Current U.S. Political Economy Controversies
From the earliest days this country has been about money.
Jamestown was founded by moneyed interest and Plymouth had financial
backers who expected a return on their investment. The world of Plymouth
was just settling down when English religious tolerance increased,
immigration stopped and some inhabitants returned to England. The
population declined, asset values plunged and Plymouth had
one-hundred years of economic stagnation. The talented moved north
to Boston. It was a brain/talent drain. Gresham's Law that bad paper
money chases good gold coins also applies to people. A bad economy chased the most
talented people toward Boston's economic opportunity.
By the middle of the 18th century colonial trade with other nations was flourishing and very wealthy smugglers like John Hancock did not want to pay taxes for British military protection. He financed the Minutemen and eventually the colonies won their independence. The Revolution was about the money. See Instigators Finely Hit a Nerve With The 1773 Boston Tea Party
Secretary of the Treasury Alexander Hamilton embodied Jefferson deepest republican fear that some would sacrifice liberty for the expedience of absolute authority. Alexander plans for a national financial system which would assume all national and state debt caused much turmoil as many southern states had paid their debt. In addition many of the national and state bonds had been sold by veterans at a discount to wealthy easterners speculators who would earn a substantial profit.
Hamilton wanted to put the federal government at the center of nation's financial system to further secure its world position. He got Madison to end his disapproval of Hamilton's debt plan by agreeing with Madison's desire to move the nation's capital to a site along the Potomac River. George Washington an avid land speculator owned much of this land. Some in Virginia charged Congress with an unconstitutional act. Source THE FIRST SECRETARY OF STATE 1789-1792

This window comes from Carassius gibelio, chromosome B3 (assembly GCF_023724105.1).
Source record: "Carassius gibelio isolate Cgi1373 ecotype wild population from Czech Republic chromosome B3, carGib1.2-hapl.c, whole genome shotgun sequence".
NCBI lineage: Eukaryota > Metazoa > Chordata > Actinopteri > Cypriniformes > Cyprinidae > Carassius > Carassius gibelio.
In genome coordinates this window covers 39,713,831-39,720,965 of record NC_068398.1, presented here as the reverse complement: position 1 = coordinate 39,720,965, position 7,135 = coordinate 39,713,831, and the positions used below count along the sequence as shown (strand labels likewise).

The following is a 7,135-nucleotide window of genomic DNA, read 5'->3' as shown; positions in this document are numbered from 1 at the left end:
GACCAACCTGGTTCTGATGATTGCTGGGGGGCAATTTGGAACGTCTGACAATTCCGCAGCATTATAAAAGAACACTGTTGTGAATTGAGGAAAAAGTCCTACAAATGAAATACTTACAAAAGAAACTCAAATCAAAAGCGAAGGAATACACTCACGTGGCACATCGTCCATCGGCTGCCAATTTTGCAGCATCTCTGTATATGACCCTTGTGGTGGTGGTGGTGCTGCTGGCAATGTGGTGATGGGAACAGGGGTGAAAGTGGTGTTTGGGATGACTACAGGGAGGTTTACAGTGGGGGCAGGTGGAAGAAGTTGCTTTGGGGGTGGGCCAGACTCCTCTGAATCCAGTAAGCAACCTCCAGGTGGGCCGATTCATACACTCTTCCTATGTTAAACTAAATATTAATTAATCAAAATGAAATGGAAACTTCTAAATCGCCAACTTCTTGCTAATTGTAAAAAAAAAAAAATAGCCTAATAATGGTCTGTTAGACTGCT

Before leaving office Washington had to put down a rural revolt of whiskey producers who didnít want to pay taxes. In addition there were threats of impeachment because many felt Washington had broken the constitution when he signed the Jay Treaty. Southerners disliked England whose goods thy felt were too expensive/ They also supported France. The Northeast wanted England's industrial good to expand manufacturing.
President Washington served well and feared a political party system would not only develop, it would be dangerous. But two plus parties were inevitable. Federalist like Adams and Hamilton wanted tariffs to protect their business interest. Wealthy business owner Oligarchs were friendly to England and wanted a strong central government. Jefferson, Madison and other wealthy southern Oligarchs wanted low tariffs so they could buy cheap European merchandise. This required low tariffs and a Republic run by the people and not a country tied to Northern manufacturing.
It was about the money.
In the Middle It Was About the Money.